EBay could replace banks in the future

By on
EBay could replace banks in the future

EBay, or an equivalent trust system, could replace banks within 20 years, according to a Gartner analyst.

EBay, or an equivalent trust system, could replace banks within 20 years, according to a Gartner analyst. 

Stephen Prentice, vice president and distinguished analyst at Gartner, told vnunet.com that the existing financial services industry was unlikely to exist in 20 years' time. 

"Ten or 15 years ago, people trusted banks. Nowadays banks in the UK realise that most of their customers don't actually trust them. They don't even like them. They only use them because they know there isn't really an alternative," he said.

"Banks are a classic case of [a business where] their whole livelihood, their ability to trade, is about being trusted. They used to be trusted, but they're not anymore. They're tolerated.

"If I wanted to look 20 years out, I would say there will not be a banking industry as we know it today. Most of the functions that they carry out will be handled by online or electronic brokerages."

Open markets like eBay, where individuals build up their own trust levels, would replace the existing system, according to the analyst.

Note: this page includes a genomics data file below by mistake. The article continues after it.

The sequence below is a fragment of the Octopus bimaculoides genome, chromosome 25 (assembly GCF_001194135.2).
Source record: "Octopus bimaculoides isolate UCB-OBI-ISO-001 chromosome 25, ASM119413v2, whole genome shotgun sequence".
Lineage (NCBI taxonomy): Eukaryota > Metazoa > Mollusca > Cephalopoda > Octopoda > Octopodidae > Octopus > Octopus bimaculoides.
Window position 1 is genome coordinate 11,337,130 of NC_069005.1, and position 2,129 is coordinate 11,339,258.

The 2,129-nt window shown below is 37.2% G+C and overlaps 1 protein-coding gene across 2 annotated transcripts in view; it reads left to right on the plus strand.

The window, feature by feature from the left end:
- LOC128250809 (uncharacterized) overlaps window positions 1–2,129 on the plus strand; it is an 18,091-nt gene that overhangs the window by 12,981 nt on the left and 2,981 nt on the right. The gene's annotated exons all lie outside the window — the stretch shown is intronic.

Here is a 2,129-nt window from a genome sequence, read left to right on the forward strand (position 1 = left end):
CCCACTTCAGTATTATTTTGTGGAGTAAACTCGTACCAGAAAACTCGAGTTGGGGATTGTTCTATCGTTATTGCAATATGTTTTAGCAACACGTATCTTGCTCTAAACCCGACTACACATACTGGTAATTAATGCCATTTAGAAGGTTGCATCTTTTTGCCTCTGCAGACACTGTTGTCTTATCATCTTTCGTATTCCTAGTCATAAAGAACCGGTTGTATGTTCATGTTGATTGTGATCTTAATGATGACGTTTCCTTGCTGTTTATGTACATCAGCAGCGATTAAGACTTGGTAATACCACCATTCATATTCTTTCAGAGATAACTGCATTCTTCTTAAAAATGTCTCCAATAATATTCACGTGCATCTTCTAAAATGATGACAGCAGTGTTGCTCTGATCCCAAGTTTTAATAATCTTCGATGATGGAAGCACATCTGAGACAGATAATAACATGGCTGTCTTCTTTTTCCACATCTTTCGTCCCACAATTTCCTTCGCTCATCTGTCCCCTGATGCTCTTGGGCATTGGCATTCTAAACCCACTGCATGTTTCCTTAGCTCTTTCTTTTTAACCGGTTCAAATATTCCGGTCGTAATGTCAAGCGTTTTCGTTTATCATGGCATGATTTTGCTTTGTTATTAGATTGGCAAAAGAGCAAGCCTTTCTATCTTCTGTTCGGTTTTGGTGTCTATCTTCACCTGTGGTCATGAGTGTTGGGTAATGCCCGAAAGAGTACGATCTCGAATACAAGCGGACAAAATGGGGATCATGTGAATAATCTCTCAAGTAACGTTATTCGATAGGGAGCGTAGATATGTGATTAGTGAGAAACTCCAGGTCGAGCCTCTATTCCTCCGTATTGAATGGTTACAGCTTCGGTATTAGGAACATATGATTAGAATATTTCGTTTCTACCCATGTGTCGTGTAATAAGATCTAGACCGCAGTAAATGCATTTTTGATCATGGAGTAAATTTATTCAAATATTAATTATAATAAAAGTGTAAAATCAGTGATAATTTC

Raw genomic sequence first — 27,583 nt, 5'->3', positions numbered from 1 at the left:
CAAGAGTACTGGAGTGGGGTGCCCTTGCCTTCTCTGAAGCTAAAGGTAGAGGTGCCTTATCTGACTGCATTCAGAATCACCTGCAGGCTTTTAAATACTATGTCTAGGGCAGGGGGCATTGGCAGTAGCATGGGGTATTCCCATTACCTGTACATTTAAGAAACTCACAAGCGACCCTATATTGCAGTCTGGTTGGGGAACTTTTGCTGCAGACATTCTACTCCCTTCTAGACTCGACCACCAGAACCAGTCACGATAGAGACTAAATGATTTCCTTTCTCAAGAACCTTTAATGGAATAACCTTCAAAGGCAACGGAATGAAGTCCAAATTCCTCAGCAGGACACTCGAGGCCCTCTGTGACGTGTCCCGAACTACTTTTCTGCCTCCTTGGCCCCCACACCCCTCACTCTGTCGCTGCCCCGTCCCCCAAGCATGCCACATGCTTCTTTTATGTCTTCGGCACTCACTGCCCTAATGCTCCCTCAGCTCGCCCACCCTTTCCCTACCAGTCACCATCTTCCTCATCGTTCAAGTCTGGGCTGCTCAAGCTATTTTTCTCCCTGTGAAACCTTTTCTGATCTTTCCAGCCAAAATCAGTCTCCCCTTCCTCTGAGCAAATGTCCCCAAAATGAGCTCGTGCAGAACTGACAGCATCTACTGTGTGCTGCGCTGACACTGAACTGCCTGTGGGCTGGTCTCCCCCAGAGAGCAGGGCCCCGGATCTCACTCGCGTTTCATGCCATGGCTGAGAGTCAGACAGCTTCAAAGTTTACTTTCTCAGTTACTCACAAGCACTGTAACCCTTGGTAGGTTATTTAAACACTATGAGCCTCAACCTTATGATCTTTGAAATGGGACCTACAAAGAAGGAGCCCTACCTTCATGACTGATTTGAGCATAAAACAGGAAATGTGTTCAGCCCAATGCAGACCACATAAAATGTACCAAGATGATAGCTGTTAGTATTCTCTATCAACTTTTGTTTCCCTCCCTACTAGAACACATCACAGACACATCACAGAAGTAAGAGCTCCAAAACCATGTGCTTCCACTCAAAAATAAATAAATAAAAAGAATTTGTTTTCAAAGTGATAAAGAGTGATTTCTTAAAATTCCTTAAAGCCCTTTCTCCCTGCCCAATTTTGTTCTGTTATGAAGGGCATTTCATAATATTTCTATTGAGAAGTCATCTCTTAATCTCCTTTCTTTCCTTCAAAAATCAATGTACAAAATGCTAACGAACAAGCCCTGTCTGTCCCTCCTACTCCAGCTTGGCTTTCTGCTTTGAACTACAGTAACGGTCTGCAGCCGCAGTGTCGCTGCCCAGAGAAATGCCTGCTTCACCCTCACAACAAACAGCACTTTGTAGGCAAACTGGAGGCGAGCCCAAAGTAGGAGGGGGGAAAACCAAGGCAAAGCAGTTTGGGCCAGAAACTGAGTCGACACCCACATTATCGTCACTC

"Trust takes a long time to build and microseconds to destroy. And it works [in] everything from a consumer up to an enterprise/government level," said Prentice.

"There are hundreds of millions of people buying and selling on eBay from people they don't know because there's transparency built into that system. You can look at the feedback rating for someone and make your own decision.

"Security is there to maintain the trust and the reputation of the organisation. EBay is a trust broker. They have built an environment which enables me as an individual to trade and build up my level of trust with other individuals.

"We are already seeing similar systems to eBay which match micro-lenders with micro-borrowers.

"EBay or a derivation of eBay could annihilate the financial services industry, because why would I need a bank or a stock exchange to do that intermediation when I can actually deal directly?"
Got a news tip for our journalists? Share it with us anonymously here.
Copyright ©v3.co.uk

Most Read Articles

Log In

  |  Forgot your password?